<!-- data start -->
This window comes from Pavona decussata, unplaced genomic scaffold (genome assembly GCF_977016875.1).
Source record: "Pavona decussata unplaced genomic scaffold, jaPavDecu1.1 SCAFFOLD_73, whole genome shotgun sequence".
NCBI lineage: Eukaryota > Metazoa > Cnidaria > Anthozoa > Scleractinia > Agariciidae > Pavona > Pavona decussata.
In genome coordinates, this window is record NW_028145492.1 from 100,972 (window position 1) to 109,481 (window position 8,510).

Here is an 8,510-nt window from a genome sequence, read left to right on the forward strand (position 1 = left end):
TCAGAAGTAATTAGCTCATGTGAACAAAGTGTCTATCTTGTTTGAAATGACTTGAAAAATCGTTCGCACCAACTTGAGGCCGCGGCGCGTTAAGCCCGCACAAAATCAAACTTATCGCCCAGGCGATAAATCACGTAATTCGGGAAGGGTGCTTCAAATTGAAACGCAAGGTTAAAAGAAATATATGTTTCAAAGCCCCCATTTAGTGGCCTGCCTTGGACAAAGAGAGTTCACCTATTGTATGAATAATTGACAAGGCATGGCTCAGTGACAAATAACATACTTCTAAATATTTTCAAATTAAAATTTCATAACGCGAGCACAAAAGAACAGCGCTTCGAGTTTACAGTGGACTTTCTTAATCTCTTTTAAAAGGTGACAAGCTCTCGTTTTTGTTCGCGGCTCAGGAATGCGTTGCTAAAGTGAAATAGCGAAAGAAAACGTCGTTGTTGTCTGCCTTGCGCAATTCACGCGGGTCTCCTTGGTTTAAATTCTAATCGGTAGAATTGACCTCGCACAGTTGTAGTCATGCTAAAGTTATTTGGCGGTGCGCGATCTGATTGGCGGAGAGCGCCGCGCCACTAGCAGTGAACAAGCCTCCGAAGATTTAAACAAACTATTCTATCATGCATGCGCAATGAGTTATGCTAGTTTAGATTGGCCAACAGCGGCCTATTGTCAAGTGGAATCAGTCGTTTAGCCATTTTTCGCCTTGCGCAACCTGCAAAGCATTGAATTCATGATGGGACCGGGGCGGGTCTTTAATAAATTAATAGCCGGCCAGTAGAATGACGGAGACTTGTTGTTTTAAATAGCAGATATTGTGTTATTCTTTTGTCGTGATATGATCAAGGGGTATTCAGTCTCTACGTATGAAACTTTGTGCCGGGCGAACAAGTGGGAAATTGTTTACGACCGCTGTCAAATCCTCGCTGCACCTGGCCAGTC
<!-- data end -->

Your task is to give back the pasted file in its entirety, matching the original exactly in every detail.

This window comes from Pavona decussata, unplaced genomic scaffold (genome assembly GCF_977016875.1).
Source record: "Pavona decussata unplaced genomic scaffold, jaPavDecu1.1 SCAFFOLD_73, whole genome shotgun sequence".
NCBI lineage: Eukaryota > Metazoa > Cnidaria > Anthozoa > Scleractinia > Agariciidae > Pavona > Pavona decussata.
In genome coordinates, this window is record NW_028145492.1 from 100,972 (window position 1) to 109,481 (window position 8,510).

Here is an 8,510-nt window from a genome sequence, read left to right on the forward strand (position 1 = left end):
TCAGAAGTAATTAGCTCATGTGAACAAAGTGTCTATCTTGTTTGAAATGACTTGAAAAATCGTTCGCACCAACTTGAGGCCGCGGCGCGTTAAGCCCGCACAAAATCAAACTTATCGCCCAGGCGATAAATCACGTAATTCGGGAAGGGTGCTTCAAATTGAAACGCAAGGTTAAAAGAAATATATGTTTCAAAGCCCCCATTTAGTGGCCTGCCTTGGACAAAGAGAGTTCACCTATTGTATGAATAATTGACAAGGCATGGCTCAGTGACAAATAACATACTTCTAAATATTTTCAAATTAAAATTTCATAACGCGAGCACAAAAGAACAGCGCTTCGAGTTTACAGTGGACTTTCTTAATCTCTTTTAAAAGGTGACAAGCTCTCGTTTTTGTTCGCGGCTCAGGAATGCGTTGCTAAAGTGAAATAGCGAAAGAAAACGTCGTTGTTGTCTGCCTTGCGCAATTCACGCGGGTCTCCTTGGTTTAAATTCTAATCGGTAGAATTGACCTCGCACAGTTGTAGTCATGCTAAAGTTATTTGGCGGTGCGCGATCTGATTGGCGGAGAGCGCCGCGCCACTAGCAGTGAACAAGCCTCCGAAGATTTAAACAAACTATTCTATCATGCATGCGCAATGAGTTATGCTAGTTTAGATTGGCCAACAGCGGCCTATTGTCAAGTGGAATCAGTCGTTTAGCCATTTTTCGCCTTGCGCAACCTGCAAAGCATTGAATTCATGATGGGACCGGGGCGGGTCTTTAATAAATTAATAGCCGGCCAGTAGAATGACGGAGACTTGTTGTTTTAAATAGCAGATATTGTGTTATTCTTTTGTCGTGATATGATCAAGGGGTATTCAGTCTCTACGTATGAAACTTTGTGCCGGGCGAACAAGTGGGAAATTGTTTACGACCGCTGTCAAATCCTCGCTGCACCTGGCCAGTC